There are two types of people in the world. Well, in my world. Not male and female, nor gay and straight or any infinite variation on that. No it’s nothing to do with race; nothing’s that black and white. Some people settle, some people escape, all of their reasons are different.
A colleague recently told me I was brave for taking off ‘around the world’ (in reality you never see enough of it) with only the vaguest plan of where I was going, or for how long. You think that’s brave? Brave is making a decision; picking a job, somewhere to live, a house to buy, choosing a person, a child. Me? I can’t even decide where to run away from my decisions to.
This isn’t a sanctimonious article about travel not being synonymous with escape; the typical viral ‘who says having an 8-6 office job is the real world as opposed to seeing the real world’ rant. And no my Instagram byline does not read ‘Not all those who wander are lost’ (Oh Tolkien if only all these tattooed Pinterest princesses knew they are forever stained with The Lord of the Rings’s appendix). If anything this is more of a cry for help, or at least an application into the other teams’ Magic Circle. Let me in on your secret.
I lied. Those of us who take off are running away. But only from monotony, and it’s gonna catch up with us sooner or later. Trust me, even touring countries gets tedious after a while, and then what? You come home and everything’s the same. Or worse, everything’s changed; everyone’s become an adult and left you in the playground.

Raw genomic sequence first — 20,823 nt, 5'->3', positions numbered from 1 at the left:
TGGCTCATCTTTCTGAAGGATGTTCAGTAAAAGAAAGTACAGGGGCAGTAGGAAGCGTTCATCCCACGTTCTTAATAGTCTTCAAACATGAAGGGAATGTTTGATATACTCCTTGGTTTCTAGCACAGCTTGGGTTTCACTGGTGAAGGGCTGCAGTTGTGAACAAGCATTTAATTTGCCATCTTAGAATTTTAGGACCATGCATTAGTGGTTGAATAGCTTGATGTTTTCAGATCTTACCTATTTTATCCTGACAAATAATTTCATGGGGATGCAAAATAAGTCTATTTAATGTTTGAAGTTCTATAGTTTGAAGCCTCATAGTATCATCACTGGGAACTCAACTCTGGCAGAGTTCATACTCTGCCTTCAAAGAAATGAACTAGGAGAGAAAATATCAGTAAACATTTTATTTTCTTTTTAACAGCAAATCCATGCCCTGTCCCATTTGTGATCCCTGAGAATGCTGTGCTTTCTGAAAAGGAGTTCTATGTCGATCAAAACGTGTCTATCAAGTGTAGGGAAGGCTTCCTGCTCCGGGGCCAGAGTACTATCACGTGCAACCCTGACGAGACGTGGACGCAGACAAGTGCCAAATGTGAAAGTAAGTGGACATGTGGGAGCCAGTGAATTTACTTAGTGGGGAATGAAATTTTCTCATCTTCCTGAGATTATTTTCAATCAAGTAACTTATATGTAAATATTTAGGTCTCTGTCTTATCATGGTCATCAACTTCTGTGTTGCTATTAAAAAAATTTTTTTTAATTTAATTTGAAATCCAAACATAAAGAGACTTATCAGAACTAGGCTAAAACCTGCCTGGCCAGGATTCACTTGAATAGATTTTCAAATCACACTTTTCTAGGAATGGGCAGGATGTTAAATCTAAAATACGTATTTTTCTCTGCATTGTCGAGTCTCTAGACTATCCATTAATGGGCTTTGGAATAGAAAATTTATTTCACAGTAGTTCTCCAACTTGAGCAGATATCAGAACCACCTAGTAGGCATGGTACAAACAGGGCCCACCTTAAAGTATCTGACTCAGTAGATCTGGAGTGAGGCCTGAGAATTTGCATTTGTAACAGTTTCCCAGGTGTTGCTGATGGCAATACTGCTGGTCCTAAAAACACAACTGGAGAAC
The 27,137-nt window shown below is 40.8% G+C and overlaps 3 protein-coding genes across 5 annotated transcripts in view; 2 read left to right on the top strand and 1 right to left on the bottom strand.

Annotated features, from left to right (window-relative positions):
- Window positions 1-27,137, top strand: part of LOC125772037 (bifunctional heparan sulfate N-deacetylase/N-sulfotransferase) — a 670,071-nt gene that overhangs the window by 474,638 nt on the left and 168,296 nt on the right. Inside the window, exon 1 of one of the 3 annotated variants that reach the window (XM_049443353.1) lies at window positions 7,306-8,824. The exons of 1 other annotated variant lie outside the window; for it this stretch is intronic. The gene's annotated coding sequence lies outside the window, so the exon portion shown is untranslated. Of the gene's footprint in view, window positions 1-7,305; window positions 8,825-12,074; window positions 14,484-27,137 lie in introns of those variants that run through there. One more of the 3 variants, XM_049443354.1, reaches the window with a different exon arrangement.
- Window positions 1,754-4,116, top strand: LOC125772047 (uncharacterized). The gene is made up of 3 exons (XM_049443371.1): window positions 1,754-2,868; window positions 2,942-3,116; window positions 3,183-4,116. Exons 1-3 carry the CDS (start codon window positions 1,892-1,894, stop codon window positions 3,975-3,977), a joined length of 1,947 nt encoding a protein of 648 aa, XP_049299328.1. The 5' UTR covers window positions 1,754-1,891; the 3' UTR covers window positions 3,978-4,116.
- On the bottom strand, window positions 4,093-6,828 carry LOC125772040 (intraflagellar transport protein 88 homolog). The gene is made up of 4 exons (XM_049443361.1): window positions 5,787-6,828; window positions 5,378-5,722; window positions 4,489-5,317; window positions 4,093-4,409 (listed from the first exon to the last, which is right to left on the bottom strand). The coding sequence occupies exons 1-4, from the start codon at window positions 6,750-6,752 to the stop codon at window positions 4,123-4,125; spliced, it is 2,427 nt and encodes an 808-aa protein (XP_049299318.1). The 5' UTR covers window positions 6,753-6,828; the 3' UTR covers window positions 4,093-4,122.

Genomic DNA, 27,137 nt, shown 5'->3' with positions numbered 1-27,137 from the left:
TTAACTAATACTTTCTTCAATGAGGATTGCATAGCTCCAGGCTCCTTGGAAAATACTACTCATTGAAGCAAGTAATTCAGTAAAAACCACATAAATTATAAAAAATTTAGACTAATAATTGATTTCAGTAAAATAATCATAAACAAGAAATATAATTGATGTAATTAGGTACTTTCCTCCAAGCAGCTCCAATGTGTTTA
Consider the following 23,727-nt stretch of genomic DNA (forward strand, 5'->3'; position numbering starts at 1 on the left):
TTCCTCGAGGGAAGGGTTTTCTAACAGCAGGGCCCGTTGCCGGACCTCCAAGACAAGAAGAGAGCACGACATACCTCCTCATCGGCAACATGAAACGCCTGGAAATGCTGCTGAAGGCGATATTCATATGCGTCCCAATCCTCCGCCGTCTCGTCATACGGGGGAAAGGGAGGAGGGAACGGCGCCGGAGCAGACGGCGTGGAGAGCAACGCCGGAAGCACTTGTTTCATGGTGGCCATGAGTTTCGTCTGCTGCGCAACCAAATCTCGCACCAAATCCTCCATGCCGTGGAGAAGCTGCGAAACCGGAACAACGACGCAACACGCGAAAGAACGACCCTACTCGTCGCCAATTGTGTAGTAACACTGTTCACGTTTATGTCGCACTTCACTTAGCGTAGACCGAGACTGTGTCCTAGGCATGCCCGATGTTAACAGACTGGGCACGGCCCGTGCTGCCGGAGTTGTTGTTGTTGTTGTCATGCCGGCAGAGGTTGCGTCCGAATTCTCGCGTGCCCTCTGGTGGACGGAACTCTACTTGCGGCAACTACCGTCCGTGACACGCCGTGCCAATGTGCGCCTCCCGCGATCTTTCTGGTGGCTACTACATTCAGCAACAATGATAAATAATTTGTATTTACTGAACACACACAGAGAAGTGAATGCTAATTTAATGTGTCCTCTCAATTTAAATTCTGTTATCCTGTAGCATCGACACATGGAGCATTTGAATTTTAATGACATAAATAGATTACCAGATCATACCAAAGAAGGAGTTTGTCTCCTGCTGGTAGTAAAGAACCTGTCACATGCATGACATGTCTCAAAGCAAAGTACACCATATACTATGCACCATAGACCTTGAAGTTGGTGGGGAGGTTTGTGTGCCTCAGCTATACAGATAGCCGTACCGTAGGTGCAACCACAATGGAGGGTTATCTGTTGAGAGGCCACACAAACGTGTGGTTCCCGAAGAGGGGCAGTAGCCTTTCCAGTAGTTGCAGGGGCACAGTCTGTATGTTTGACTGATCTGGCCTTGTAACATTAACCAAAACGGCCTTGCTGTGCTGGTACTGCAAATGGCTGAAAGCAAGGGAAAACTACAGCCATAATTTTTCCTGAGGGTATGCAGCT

‘I deleted you from my Facebook feed, you were always on a beach’ people laugh when they next see gloriously-tanned you. But it’s not those people on your feed who are making you want to leave again. Nor is it seeing friends you met in Australia, Laos, California when they come to London, when they end up with some boy in their hostel shower at 6am whilst you’re getting up for work. You understand them, you were them. It’s the other type of person who’s disturbing you; she with the steady job, he who’s never left the town you were born in. It’s your best friend planning her wedding, your travelling buddy moving in with her boyfriend. You had them for a year in your hostel bed. Perhaps it’s not those who wander that are lost; you’re losing the ones who don’t.
To be fair, we’ve probably put you off ‘going travelling’. The phrase is irritating enough and not even grammatically correct - where the fuck specifically are you going? And when you get there, just imagine: Everyone who’s ever preached to you about wanderlust all gathered on a beach together. We all know each other. There’s a camera set up that detects anyone who leaps in the air and Instagrams it, there are woven bracelet and shell necklace sellers, people weaving dreadlocks smoking joints, and a tattoo shop named 99 Impossibly Small And Cute Tattoos Every Girl Would Want which is sponsored by Buzzfeed. Vests and UV paint are mandatory, and iPhones are stolen at whim, though as long as you Facebook Status the story of how you lost it with a ‘lol’ you’re given another. But guess what, everyone’s smiling, and not just on camera.
I understand that people want to settle, and I don’t define settling as compromising. None of that ‘Oh her ex kept shagging other people so she settled for the chump on whose shoulder she cried’ bullshit; settling is allowing your brain to settle, to relax, to be content. Maybe you’re the lucky ones, born with the ability to appreciate what you’ve got, whilst we race around the planet bumping into – and bumping uglies with – as many people as it takes to exhaust our unrest.
Thankfully we escapists have got the internet on our side. We’ve got streams, no oceans, of rambling consciousness vindicating our clichéd, drunken, so-broke-we’re-thirty-and-living-with-our-parents antics. Luckily there’s one Tumblr quote that always validates us, and that we will always throw at you; you’re never going to be any younger than you are right now. So off you go.